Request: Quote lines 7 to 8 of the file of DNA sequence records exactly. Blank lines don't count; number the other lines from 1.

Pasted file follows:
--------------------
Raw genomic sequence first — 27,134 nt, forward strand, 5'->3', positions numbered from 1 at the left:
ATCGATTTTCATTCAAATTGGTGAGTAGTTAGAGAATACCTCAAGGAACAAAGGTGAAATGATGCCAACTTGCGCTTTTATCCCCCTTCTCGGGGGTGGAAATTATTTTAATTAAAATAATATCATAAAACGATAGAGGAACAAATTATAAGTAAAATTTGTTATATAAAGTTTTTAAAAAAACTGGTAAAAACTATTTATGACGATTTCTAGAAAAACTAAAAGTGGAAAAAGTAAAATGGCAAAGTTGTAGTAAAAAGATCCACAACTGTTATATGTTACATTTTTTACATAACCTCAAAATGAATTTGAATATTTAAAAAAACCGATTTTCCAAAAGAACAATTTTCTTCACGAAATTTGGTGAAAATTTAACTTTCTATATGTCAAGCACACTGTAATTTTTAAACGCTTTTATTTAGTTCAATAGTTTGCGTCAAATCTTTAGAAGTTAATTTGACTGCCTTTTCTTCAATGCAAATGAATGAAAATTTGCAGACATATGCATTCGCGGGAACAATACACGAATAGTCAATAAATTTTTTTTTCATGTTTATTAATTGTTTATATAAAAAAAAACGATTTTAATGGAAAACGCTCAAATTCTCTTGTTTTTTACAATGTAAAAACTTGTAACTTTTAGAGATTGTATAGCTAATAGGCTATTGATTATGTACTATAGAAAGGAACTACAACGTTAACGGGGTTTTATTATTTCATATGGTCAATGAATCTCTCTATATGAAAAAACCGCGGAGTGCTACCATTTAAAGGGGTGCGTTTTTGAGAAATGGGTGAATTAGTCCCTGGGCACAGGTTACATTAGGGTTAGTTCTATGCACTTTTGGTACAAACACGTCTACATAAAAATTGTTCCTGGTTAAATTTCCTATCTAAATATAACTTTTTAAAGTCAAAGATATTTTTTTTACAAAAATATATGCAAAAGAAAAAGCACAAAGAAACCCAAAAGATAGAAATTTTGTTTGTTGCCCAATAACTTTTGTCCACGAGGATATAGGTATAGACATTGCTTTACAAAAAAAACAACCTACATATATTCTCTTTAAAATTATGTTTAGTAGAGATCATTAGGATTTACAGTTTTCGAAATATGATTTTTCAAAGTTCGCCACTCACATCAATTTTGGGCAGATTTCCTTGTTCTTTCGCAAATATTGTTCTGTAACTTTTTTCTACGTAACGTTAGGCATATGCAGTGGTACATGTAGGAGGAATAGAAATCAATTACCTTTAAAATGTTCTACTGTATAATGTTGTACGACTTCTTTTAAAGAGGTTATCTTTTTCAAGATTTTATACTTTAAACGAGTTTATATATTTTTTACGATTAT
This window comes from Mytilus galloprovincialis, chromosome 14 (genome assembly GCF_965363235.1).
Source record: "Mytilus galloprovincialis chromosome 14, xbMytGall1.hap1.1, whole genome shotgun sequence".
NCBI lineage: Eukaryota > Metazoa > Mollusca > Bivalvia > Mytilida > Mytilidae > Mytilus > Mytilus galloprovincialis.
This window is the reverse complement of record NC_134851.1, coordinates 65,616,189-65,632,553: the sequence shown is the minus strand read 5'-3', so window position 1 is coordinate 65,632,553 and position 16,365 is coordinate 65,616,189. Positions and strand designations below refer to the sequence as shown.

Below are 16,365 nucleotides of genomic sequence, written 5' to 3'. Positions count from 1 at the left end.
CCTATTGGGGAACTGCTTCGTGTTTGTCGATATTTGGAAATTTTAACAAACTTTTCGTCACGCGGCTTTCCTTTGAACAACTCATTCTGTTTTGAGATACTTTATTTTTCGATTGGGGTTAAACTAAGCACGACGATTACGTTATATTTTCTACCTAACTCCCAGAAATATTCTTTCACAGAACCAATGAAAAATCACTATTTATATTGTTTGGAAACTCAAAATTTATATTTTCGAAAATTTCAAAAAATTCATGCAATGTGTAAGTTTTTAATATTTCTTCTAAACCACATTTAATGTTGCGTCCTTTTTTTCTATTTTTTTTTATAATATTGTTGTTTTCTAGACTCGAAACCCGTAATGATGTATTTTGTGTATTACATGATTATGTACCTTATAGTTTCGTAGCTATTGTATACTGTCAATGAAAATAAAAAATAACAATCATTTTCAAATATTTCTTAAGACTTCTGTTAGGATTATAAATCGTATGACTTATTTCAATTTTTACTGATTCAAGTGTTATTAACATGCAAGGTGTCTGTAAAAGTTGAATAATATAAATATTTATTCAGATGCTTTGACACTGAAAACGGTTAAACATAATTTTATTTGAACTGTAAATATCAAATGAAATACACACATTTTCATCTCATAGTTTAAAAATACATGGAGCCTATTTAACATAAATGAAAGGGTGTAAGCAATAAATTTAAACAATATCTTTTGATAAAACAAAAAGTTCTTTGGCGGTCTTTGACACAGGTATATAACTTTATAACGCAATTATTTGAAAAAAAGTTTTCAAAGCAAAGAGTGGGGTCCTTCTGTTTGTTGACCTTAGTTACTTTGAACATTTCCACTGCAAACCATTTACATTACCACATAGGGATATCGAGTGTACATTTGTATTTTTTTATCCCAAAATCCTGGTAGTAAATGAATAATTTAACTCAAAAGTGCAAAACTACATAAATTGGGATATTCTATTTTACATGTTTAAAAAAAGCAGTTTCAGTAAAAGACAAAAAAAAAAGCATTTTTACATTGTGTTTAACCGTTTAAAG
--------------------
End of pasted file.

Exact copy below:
Below are 16,365 nucleotides of genomic sequence, written 5' to 3'. Positions count from 1 at the left end.
CCTATTGGGGAACTGCTTCGTGTTTGTCGATATTTGGAAATTTTAACAAACTTTTCGTCACGCGGCTTTCCTTTGAACAACTCATTCTGTTTTGAGATACTTTATTTTTCGATTGGGGTTAAACTAAGCACGACGATTACGTTATATTTTCTACCTAACTCCCAGAAATATTCTTTCACAGAACCAATGAAAAATCACTATTTATATTGTTTGGAAACTCAAAATTTATATTTTCGAAAATTTCAAAAAATTCATGCAATGTGTAAGTTTTTAATATTTCTTCTAAACCACATTTAATGTTGCGTCCTTTTTTTCTATTTTTTTTTATAATATTGTTGTTTTCTAGACTCGAAACCCGTAATGATGTATTTTGTGTATTACATGATTATGTACCTTATAGTTTCGTAGCTATTGTATACTGTCAATGAAAATAAAAAATAACAATCATTTTCAAATATTTCTTAAGACTTCTGTTAGGATTATAAATCGTATGACTTATTTCAATTTTTACTGATTCAAGTGTTATTAACATGCAAGGTGTCTGTAAAAGTTGAATAATATAAATATTTATTCAGATGCTTTGACACTGAAAACGGTTAAACATAATTTTATTTGAACTGTAAATATCAAATGAAATACACACATTTTCATCTCATAGTTTAAAAATACATGGAGCCTATTTAACATAAATGAAAGGGTGTAAGCAATAAATTTAAACAATATCTTTTGATAAAACAAAAAGTTCTTTGGCGGTCTTTGACACAGGTATATAACTTTATAACGCAATTATTTGAAAAAAAGTTTTCAAAGCAAAGAGTGGGGTCCTTCTGTTTGTTGACCTTAGTTACTTTGAACATTTCCACTGCAAACCATTTACATTACCACATAGGGATATCGAGTGTACATTTGTATTTTTTTATCCCAAAATCCTGGTAGTAAATGAATAATTTAACTCAAAAGTGCAAAACTACATAAATTGGGATATTCTATTTTACATGTTTAAAAAAAGCAGTTTCAGTAAAAGACAAAAAAAAAAGCATTTTTACATTGTGTTTAACCGTTTAAAG